For more than a year, Port of Tacoma commissioners have said they won’t allow any international fossil fuel exporting projects on its publicly owned land.
The statements came after criticism from residents following the failed effort to place a methanol manufacturing plant at the port, but nothing was adopted as official policy.
Now the commission is poised to formalize its position before the end of the year, in a policy document called the “Comprehensive Scheme for Harbor Improvements.”
That’s encouraging, said City Councilman Ryan Mello, who last year said all fossil fuel export projects should be banned on the Tideflats. Pierce County residents, he said then, “don’t want to keep coming to public meetings to fight dirty thing after dirty thing.”
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On Thursday, Mellow said of the port commission, “It’s looking like they are finally going to entertain this step.”
Still, he said, he remains skeptical.
“I’ll believe it when I see it,” he said.
Mello also called the port vote “curious timing,” given the City Council will hold a hearing about interim regulations for the Tideflats on Tuesday with a possible vote the next week.
The regulations would temporarily require more scrutiny and wider notification for fossil fuel or chemical projects on the Tideflats.
Port Commission President Dick Marzano said he wanted the commission to be on the record about its opposition to international fossil fuel export projects on port-owned land.
“We’ve told the public time and time again,” he said Thursday. “The port’s never been in the business of exporting fossil fuels.”
Years ago, a coal export company wanted to do business on port land, but was turned away. Turning down such business “doesn’t take away from what the port is doing, now or in the future,” Marzano said.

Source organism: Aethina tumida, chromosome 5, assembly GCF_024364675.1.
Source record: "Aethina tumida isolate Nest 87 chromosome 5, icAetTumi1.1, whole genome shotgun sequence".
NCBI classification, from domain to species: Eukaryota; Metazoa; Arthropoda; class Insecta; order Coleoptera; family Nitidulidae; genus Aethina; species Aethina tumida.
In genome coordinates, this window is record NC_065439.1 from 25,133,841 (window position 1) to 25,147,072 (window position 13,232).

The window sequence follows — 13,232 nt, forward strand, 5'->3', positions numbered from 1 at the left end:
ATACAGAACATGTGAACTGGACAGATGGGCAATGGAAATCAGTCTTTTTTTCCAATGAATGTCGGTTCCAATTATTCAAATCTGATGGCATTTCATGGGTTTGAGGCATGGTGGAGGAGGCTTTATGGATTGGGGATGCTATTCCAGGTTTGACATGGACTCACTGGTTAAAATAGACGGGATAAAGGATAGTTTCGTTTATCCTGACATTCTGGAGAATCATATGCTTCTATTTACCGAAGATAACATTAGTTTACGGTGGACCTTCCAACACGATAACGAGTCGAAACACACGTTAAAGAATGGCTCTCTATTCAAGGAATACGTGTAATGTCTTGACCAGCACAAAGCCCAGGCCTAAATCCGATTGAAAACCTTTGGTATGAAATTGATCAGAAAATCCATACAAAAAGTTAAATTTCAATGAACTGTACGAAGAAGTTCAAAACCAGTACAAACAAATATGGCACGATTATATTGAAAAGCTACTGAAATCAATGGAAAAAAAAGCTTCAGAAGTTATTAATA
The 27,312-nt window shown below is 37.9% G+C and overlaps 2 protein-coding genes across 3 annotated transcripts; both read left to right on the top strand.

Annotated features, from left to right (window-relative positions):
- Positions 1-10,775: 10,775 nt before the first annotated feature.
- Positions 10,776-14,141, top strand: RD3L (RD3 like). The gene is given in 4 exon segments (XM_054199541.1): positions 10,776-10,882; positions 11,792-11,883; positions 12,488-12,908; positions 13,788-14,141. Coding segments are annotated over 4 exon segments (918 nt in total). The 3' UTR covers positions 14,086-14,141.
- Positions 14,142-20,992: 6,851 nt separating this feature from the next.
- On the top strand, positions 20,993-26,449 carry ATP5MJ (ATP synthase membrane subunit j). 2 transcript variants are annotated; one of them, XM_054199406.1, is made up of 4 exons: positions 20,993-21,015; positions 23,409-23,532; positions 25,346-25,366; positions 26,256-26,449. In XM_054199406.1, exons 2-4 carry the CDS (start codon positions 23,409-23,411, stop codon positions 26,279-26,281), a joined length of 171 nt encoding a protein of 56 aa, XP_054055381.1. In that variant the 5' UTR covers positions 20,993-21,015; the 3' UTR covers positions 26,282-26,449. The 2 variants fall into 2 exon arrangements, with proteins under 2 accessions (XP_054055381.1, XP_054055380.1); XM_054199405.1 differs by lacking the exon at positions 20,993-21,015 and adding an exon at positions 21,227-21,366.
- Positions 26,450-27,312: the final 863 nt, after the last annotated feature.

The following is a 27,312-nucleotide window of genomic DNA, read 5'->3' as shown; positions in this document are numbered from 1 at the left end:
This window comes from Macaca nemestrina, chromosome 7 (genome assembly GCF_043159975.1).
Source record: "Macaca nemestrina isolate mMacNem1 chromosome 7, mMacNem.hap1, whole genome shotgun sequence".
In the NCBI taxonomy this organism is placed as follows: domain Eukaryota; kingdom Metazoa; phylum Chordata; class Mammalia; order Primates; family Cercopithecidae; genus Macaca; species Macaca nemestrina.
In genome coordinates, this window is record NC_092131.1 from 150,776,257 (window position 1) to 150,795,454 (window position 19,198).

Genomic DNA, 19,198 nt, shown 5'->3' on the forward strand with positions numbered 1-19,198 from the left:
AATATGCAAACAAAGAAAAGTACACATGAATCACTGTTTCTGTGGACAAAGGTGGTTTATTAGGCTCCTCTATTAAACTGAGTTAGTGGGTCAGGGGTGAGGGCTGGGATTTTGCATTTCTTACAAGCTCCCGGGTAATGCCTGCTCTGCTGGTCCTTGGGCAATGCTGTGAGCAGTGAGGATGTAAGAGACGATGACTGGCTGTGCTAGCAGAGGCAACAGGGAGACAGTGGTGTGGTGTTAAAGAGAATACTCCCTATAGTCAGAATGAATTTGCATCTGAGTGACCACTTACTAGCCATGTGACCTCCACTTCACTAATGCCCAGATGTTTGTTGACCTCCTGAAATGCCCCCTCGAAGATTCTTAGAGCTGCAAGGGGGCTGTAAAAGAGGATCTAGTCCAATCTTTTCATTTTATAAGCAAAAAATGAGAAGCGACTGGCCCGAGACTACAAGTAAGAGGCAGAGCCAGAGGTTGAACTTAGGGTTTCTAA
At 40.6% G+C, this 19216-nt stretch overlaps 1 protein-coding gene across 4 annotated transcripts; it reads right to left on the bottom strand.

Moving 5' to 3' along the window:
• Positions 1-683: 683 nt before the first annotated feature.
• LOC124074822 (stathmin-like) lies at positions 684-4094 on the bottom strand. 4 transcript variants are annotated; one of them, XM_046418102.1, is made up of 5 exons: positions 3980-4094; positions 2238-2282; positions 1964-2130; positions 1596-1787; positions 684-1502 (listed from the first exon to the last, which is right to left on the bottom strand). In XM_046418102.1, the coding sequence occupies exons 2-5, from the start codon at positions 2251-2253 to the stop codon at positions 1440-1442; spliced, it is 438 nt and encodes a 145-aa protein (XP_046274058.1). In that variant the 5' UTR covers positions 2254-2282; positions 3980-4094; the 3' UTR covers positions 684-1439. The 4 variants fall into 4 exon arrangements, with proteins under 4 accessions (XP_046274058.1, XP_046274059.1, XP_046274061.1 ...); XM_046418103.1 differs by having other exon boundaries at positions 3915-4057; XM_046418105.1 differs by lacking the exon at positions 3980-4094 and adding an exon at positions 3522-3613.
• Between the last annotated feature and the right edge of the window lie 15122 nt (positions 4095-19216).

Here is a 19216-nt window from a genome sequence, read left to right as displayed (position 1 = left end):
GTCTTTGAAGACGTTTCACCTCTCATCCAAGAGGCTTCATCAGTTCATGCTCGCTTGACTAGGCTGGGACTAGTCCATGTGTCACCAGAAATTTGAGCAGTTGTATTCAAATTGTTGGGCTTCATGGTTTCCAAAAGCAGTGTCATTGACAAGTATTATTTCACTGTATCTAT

The commission will discuss the policy shift at its Tuesday (Nov. 14) meeting. It could formally adopt it during a Dec. 21 meeting.
Melissa Malott, executive director for Citizens for a Healthy Bay, said she’s glad to see the resolution.
“We are glad to see them listen to the community, and it would be great to see it go beyond port-owned property on the Tideflats,” she said.
The interim regulations the City Council will discuss next week would restrict fossil fuel and industrial uses on the entirety of the Tideflats, of which the port owns a fraction.
“I would hope the City Council would realize what we are not going to do and at the same time realize maybe these regulations are not necessary,” Marzano said.
On Thursday, Mello noted the city regulates use of the property, not the port.
The port and city have talked off and on for more than a year about a wide-ranging land-use document, called a subarea plan, for the Tideflats. It can take more than a year to create such a plan.
Mello said the interim regulations are intended to be temporary until the city crafts the subarea plan.
“We will continue to change land use (regulations) to protect the community more permanently,” Mello said.